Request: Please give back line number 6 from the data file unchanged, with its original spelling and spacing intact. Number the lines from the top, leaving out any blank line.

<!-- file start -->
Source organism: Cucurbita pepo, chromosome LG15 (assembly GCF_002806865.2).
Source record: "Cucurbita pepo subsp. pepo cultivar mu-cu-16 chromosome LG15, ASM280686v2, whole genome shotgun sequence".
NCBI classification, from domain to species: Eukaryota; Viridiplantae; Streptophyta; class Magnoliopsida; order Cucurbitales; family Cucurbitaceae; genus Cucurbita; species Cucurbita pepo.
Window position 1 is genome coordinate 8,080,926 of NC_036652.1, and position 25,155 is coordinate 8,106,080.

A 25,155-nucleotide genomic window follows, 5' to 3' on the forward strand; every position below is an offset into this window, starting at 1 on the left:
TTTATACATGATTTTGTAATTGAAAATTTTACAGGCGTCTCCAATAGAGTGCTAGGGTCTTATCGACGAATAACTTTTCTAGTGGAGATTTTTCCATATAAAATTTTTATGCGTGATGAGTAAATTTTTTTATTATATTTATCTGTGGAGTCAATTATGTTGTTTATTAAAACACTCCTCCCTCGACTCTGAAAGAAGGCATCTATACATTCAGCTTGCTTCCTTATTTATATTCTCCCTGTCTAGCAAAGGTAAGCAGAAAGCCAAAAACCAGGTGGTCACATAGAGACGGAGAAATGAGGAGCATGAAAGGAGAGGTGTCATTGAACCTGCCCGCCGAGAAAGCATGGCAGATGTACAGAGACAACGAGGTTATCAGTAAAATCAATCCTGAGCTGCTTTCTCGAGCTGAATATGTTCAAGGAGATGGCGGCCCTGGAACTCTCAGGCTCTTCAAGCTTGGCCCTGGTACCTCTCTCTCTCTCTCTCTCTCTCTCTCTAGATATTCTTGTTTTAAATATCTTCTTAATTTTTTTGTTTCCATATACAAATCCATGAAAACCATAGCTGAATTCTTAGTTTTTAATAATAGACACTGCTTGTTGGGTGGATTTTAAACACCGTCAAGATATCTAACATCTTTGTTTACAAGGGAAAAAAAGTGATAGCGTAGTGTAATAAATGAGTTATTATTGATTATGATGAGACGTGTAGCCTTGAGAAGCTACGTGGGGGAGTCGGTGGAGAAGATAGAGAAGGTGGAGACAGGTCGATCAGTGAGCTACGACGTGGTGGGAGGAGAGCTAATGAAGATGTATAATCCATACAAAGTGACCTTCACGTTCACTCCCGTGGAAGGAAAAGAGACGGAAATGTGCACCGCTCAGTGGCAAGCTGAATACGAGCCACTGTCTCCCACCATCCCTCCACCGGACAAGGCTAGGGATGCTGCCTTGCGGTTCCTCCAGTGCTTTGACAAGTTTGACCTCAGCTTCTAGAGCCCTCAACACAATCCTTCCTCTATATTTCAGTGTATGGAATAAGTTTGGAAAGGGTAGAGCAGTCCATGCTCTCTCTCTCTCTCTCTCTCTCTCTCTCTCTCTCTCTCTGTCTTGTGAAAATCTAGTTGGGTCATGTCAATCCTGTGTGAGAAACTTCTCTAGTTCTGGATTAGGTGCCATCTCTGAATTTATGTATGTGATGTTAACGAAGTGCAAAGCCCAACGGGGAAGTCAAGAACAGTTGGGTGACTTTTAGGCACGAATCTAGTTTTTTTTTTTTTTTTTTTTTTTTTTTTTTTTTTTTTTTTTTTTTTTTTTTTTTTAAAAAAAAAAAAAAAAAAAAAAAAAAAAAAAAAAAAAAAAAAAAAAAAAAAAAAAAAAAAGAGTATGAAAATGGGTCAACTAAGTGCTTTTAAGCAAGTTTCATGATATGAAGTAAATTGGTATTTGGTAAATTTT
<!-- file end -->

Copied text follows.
TTTATACATGATTTTGTAATTGAAAATTTTACAGGCGTCTCCAATAGAGTGCTAGGGTCTTATCGACGAATAACTTTTCTAGTGGAGATTTTTCCATATAAAATTTTTATGCGTGATGAGTAAATTTTTTTATTATATTTATCTGTGGAGTCAATTATGTTGTTTATTAAAACACTCCTCCCTCGACTCTGAAAGAAGGCATCTATACATTCAGCTTGCTTCCTTATTTATATTCTCCCTGTCTAGCAAAGGTAAGCAGAAAGCCAAAAACCAGGTGGTCACATAGAGACGGAGAAATGAGGAGCATGAAAGGAGAGGTGTCATTGAACCTGCCCGCCGAGAAAGCATGGCAGATGTACAGAGACAACGAGGTTATCAGTAAAATCAATCCTGAGCTGCTTTCTCGAGCTGAATATGTTCAAGGAGATGGCGGCCCTGGAACTCTCAGGCTCTTCAAGCTTGGCCCTGGTACCTCTCTCTCTCTCTCTCTCTCTCTCTCTAGATATTCTTGTTTTAAATATCTTCTTAATTTTTTTGTTTCCATATACAAATCCATGAAAACCATAGCTGAATTCTTAGTTTTTAATAATAGACACTGCTTGTTGGGTGGATTTTAAACACCGTCAAGATATCTAACATCTTTGTTTACAAGGGAAAAAAAGTGATAGCGTAGTGTAATAAATGAGTTATTATTGATTATGATGAGACGTGTAGCCTTGAGAAGCTACGTGGGGGAGTCGGTGGAGAAGATAGAGAAGGTGGAGACAGGTCGATCAGTGAGCTACGACGTGGTGGGAGGAGAGCTAATGAAGATGTATAATCCATACAAAGTGACCTTCACGTTCACTCCCGTGGAAGGAAAAGAGACGGAAATGTGCACCGCTCAGTGGCAAGCTGAATACGAGCCACTGTCTCCCACCATCCCTCCACCGGACAAGGCTAGGGATGCTGCCTTGCGGTTCCTCCAGTGCTTTGACAAGTTTGACCTCAGCTTCTAGAGCCCTCAACACAATCCTTCCTCTATATTTCAGTGTATGGAATAAGTTTGGAAAGGGTAGAGCAGTCCATGCTCTCTCTCTCTCTCTCTCTCTCTCTCTCTCTCTCTCTCTGTCTTGTGAAAATCTAGTTGGGTCATGTCAATCCTGTGTGAGAAACTTCTCTAGTTCTGGATTAGGTGCCATCTCTGAATTTATGTATGTGATGTTAACGAAGTGCAAAGCCCAACGGGGAAGTCAAGAACAGTTGGGTGACTTTTAGGCACGAATCTAGTTTTTTTTTTTTTTTTTTTTTTTTTTTTTTTTTTTTTTTTTTTTTTTTTTTTTTTAAAAAAAAAAAAAAAAAAAAAAAAAAAAAAAAAAAAAAAAAAAAAAAAAAAAAAAAAAAAGAGTATGAAAATGGGTCAACTAAGTGCTTTTAAGCAAGTTTCATGATATGAAGTAAATTGGTATTTGGTAAATTTT